At times it feels that Viren is offering her readers the empirical results of an experiment in human curiosity that resists all exploitation and relies wholly on generosity ... Viren’s ability to explore feeling so deeply without evincing upset is one of the things that makes the collection so unique. There is no polemic, even against an interview subject who professes the virtues of gay conversion therapy, or against the state of Texas where her Iowa marriage to her wife was 'outright banned.' There is no panic in the prose, no recoil, and yet the reader instinctively feels both ... Mine is the work of a comprehensive and cautious mind, one that has worked to thread its conflicting thoughts together before bringing them to the page, and one that isn’t seeking a discovery so much as a conversation. Viren shows us that trying to own a thing, even a story, even an entire book you’ve written, is often only a way to lose it faster.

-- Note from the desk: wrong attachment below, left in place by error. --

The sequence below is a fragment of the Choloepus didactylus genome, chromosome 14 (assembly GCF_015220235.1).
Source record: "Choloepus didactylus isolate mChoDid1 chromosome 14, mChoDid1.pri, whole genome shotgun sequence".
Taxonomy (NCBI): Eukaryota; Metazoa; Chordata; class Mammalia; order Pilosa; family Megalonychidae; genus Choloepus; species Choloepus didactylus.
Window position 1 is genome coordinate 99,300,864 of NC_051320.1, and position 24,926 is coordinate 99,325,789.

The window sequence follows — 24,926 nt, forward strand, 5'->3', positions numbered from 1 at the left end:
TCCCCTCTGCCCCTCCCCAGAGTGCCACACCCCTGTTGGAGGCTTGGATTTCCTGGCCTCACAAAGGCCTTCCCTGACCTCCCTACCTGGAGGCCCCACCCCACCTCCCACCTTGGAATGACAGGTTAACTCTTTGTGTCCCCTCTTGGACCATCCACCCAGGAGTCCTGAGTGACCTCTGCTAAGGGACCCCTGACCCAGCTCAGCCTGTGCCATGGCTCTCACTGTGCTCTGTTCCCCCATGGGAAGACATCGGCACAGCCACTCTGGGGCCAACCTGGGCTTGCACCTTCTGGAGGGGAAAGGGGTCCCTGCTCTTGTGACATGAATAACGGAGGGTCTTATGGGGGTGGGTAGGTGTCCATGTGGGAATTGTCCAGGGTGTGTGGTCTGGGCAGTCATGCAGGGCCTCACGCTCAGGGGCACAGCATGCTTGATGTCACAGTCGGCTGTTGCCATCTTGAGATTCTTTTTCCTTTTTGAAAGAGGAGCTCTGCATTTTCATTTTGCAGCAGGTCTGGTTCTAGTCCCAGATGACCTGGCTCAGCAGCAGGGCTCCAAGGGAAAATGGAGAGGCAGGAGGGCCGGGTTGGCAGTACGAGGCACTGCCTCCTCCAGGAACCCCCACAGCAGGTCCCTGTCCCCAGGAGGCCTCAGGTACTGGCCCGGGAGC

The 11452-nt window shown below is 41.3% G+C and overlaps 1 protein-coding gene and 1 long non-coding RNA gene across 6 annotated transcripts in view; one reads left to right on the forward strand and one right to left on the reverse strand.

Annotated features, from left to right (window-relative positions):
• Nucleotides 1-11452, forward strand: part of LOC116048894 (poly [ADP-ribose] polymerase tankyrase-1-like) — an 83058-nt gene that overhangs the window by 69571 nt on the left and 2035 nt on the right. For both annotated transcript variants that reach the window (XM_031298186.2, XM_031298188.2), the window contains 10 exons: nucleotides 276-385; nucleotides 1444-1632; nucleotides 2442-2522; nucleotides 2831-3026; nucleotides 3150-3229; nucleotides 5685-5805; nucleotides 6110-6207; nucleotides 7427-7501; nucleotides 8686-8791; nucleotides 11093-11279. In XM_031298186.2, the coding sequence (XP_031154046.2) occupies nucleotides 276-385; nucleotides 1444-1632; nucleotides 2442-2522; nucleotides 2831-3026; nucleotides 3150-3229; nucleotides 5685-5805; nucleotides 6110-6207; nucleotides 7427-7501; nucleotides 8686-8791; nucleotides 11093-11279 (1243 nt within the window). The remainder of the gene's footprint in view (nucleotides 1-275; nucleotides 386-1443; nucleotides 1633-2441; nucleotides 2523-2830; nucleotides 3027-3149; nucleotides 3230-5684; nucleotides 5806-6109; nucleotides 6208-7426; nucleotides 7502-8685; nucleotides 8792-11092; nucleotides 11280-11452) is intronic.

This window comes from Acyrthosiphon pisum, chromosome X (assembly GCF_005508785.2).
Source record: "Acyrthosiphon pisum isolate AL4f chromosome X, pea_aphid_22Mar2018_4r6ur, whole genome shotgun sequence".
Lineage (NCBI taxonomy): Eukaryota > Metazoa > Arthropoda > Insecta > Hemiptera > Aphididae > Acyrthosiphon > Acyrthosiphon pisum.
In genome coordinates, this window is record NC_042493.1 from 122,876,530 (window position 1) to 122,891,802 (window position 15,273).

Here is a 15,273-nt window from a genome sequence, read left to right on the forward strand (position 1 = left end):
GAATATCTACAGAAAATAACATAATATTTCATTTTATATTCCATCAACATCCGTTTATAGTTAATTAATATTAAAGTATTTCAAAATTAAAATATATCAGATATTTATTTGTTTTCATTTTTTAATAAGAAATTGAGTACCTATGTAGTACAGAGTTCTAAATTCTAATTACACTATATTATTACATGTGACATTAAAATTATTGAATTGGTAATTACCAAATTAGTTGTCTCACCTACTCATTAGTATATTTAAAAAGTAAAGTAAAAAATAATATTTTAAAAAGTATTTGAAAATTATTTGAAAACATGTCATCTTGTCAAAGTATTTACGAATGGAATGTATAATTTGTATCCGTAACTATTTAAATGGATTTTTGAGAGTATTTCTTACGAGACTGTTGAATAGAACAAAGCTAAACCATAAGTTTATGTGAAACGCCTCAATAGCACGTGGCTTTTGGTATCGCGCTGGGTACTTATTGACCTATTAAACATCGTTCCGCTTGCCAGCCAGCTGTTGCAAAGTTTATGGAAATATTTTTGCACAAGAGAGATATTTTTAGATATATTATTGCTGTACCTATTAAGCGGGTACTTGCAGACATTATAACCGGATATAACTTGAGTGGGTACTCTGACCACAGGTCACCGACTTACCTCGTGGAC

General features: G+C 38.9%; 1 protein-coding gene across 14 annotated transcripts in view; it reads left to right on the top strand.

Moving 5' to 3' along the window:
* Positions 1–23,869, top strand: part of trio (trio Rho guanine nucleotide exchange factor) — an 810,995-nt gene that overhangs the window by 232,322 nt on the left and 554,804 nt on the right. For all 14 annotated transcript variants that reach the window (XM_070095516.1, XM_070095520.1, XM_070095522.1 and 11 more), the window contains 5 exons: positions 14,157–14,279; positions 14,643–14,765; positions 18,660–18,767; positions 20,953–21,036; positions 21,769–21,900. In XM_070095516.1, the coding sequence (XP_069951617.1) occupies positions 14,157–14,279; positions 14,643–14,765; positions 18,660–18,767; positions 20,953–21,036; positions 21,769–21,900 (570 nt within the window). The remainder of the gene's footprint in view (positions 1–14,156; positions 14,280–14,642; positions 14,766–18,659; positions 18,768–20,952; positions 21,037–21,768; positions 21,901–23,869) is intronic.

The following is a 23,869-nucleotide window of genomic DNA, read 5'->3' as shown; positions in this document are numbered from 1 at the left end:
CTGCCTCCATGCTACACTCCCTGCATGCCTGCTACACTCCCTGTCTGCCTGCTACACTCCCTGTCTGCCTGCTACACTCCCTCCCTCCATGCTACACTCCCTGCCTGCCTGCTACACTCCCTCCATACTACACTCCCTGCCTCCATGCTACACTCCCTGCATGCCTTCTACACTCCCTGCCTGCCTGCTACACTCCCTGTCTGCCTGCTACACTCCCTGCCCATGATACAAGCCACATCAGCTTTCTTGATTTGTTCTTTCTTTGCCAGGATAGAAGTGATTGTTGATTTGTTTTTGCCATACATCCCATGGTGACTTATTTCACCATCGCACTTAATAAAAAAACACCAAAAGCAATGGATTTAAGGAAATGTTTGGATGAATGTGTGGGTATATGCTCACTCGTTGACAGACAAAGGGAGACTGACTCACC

Viren gives the reader carefully considered and quietly delivered insights into the world and the people in it. These essays are full of humanity, a reminder to try and understand others, and a call to recognize our impermanence and honor our connections with each other. I’m still reflecting on Viren’s writing and transforming my ideas of ownership.